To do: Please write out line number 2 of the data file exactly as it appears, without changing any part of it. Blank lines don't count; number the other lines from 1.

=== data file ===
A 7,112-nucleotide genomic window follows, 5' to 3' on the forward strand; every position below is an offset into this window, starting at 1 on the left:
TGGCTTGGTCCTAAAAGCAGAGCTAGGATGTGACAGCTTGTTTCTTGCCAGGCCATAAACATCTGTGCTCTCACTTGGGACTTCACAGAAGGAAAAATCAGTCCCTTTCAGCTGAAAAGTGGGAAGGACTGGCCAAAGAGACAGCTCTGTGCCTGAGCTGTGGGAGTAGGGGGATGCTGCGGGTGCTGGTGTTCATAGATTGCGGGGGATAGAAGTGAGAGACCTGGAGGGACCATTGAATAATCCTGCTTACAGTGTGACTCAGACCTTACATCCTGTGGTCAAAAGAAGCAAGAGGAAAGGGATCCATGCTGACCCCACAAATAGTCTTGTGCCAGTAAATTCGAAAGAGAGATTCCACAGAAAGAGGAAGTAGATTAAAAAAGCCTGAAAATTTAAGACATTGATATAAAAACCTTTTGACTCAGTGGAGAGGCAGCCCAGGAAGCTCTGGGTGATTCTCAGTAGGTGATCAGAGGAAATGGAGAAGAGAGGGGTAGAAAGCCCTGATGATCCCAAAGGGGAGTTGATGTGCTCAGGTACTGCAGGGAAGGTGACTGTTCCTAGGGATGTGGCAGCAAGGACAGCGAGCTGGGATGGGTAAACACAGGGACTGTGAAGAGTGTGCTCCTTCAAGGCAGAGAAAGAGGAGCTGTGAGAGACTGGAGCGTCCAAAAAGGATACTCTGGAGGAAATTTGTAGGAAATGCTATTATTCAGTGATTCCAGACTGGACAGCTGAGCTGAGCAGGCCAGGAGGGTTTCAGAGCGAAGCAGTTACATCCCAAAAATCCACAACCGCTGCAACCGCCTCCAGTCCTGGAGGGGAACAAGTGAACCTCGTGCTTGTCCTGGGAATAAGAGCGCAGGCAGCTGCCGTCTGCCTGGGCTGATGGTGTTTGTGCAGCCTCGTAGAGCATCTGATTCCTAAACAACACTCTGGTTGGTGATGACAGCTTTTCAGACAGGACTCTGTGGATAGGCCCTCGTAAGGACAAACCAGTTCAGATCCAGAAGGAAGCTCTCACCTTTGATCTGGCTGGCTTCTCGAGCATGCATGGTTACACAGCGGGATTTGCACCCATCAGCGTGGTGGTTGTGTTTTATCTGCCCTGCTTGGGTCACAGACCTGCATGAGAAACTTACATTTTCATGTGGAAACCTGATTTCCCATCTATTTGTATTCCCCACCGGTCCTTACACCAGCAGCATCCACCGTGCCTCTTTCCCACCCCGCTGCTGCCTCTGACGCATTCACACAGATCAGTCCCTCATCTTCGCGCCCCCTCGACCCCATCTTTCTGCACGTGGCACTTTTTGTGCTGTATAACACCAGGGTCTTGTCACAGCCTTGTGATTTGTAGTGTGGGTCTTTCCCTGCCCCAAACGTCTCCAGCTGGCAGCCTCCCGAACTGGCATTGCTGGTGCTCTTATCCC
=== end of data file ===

TGGCTTGGTCCTAAAAGCAGAGCTAGGATGTGACAGCTTGTTTCTTGCCAGGCCATAAACATCTGTGCTCTCACTTGGGACTTCACAGAAGGAAAAATCAGTCCCTTTCAGCTGAAAAGTGGGAAGGACTGGCCAAAGAGACAGCTCTGTGCCTGAGCTGTGGGAGTAGGGGGATGCTGCGGGTGCTGGTGTTCATAGATTGCGGGGGATAGAAGTGAGAGACCTGGAGGGACCATTGAATAATCCTGCTTACAGTGTGACTCAGACCTTACATCCTGTGGTCAAAAGAAGCAAGAGGAAAGGGATCCATGCTGACCCCACAAATAGTCTTGTGCCAGTAAATTCGAAAGAGAGATTCCACAGAAAGAGGAAGTAGATTAAAAAAGCCTGAAAATTTAAGACATTGATATAAAAACCTTTTGACTCAGTGGAGAGGCAGCCCAGGAAGCTCTGGGTGATTCTCAGTAGGTGATCAGAGGAAATGGAGAAGAGAGGGGTAGAAAGCCCTGATGATCCCAAAGGGGAGTTGATGTGCTCAGGTACTGCAGGGAAGGTGACTGTTCCTAGGGATGTGGCAGCAAGGACAGCGAGCTGGGATGGGTAAACACAGGGACTGTGAAGAGTGTGCTCCTTCAAGGCAGAGAAAGAGGAGCTGTGAGAGACTGGAGCGTCCAAAAAGGATACTCTGGAGGAAATTTGTAGGAAATGCTATTATTCAGTGATTCCAGACTGGACAGCTGAGCTGAGCAGGCCAGGAGGGTTTCAGAGCGAAGCAGTTACATCCCAAAAATCCACAACCGCTGCAACCGCCTCCAGTCCTGGAGGGGAACAAGTGAACCTCGTGCTTGTCCTGGGAATAAGAGCGCAGGCAGCTGCCGTCTGCCTGGGCTGATGGTGTTTGTGCAGCCTCGTAGAGCATCTGATTCCTAAACAACACTCTGGTTGGTGATGACAGCTTTTCAGACAGGACTCTGTGGATAGGCCCTCGTAAGGACAAACCAGTTCAGATCCAGAAGGAAGCTCTCACCTTTGATCTGGCTGGCTTCTCGAGCATGCATGGTTACACAGCGGGATTTGCACCCATCAGCGTGGTGGTTGTGTTTTATCTGCCCTGCTTGGGTCACAGACCTGCATGAGAAACTTACATTTTCATGTGGAAACCTGATTTCCCATCTATTTGTATTCCCCACCGGTCCTTACACCAGCAGCATCCACCGTGCCTCTTTCCCACCCCGCTGCTGCCTCTGACGCATTCACACAGATCAGTCCCTCATCTTCGCGCCCCCTCGACCCCATCTTTCTGCACGTGGCACTTTTTGTGCTGTATAACACCAGGGTCTTGTCACAGCCTTGTGATTTGTAGTGTGGGTCTTTCCCTGCCCCAAACGTCTCCAGCTGGCAGCCTCCCGAACTGGCATTGCTGGTGCTCTTATCCC